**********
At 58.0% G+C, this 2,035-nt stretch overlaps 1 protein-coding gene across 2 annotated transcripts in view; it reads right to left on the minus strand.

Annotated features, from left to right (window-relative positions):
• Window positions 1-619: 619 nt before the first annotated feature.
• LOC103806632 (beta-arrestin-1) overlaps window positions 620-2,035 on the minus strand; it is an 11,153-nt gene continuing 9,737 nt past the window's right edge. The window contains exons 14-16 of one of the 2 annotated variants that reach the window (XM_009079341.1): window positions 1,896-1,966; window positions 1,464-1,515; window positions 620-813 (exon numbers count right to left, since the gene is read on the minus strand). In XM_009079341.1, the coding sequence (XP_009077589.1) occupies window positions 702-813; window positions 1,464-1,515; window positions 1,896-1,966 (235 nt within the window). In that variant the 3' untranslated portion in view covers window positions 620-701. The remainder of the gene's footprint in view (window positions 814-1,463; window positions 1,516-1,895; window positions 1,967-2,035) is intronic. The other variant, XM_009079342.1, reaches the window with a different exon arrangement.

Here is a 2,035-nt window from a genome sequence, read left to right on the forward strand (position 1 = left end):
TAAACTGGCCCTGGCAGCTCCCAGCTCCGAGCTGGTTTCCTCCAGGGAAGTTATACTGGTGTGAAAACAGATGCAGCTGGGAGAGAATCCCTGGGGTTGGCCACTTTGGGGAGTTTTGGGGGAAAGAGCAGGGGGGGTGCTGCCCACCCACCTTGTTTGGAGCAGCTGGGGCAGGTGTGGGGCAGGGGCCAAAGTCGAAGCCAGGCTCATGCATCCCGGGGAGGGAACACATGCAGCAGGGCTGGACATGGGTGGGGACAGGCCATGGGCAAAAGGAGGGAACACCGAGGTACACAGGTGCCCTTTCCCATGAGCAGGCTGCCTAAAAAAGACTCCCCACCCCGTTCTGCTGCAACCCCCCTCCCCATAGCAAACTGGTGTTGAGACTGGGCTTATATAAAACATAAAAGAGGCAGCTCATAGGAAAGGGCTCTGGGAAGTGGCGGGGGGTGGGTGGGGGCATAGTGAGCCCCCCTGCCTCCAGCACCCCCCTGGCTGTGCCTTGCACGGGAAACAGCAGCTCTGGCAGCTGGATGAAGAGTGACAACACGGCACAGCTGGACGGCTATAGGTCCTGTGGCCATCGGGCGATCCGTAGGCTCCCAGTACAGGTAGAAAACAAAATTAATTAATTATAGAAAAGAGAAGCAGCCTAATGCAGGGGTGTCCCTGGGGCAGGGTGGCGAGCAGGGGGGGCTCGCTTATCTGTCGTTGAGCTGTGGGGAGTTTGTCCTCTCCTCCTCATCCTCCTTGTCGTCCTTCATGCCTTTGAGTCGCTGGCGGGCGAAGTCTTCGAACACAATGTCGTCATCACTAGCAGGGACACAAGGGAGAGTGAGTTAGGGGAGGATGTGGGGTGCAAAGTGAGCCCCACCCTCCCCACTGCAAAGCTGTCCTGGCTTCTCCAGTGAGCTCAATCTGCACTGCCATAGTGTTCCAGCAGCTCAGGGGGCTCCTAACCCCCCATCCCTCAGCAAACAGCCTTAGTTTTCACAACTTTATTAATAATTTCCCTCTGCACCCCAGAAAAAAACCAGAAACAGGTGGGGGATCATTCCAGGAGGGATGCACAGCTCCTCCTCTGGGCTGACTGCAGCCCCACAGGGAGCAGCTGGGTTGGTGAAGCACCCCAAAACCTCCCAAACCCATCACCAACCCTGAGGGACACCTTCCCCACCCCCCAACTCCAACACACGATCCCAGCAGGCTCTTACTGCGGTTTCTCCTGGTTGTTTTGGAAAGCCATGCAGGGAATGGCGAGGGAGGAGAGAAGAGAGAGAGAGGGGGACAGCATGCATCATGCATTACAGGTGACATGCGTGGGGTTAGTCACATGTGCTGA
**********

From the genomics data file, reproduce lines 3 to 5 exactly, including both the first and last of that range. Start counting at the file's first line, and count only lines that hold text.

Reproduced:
• Window positions 1-619: 619 nt before the first annotated feature.
• LOC103806632 (beta-arrestin-1) overlaps window positions 620-2,035 on the minus strand; it is an 11,153-nt gene continuing 9,737 nt past the window's right edge. The window contains exons 14-16 of one of the 2 annotated variants that reach the window (XM_009079341.1): window positions 1,896-1,966; window positions 1,464-1,515; window positions 620-813 (exon numbers count right to left, since the gene is read on the minus strand). In XM_009079341.1, the coding sequence (XP_009077589.1) occupies window positions 702-813; window positions 1,464-1,515; window positions 1,896-1,966 (235 nt within the window). In that variant the 3' untranslated portion in view covers window positions 620-701. The remainder of the gene's footprint in view (window positions 814-1,463; window positions 1,516-1,895; window positions 1,967-2,035) is intronic. The other variant, XM_009079342.1, reaches the window with a different exon arrangement.

Here is a 2,035-nt window from a genome sequence, read left to right on the forward strand (position 1 = left end):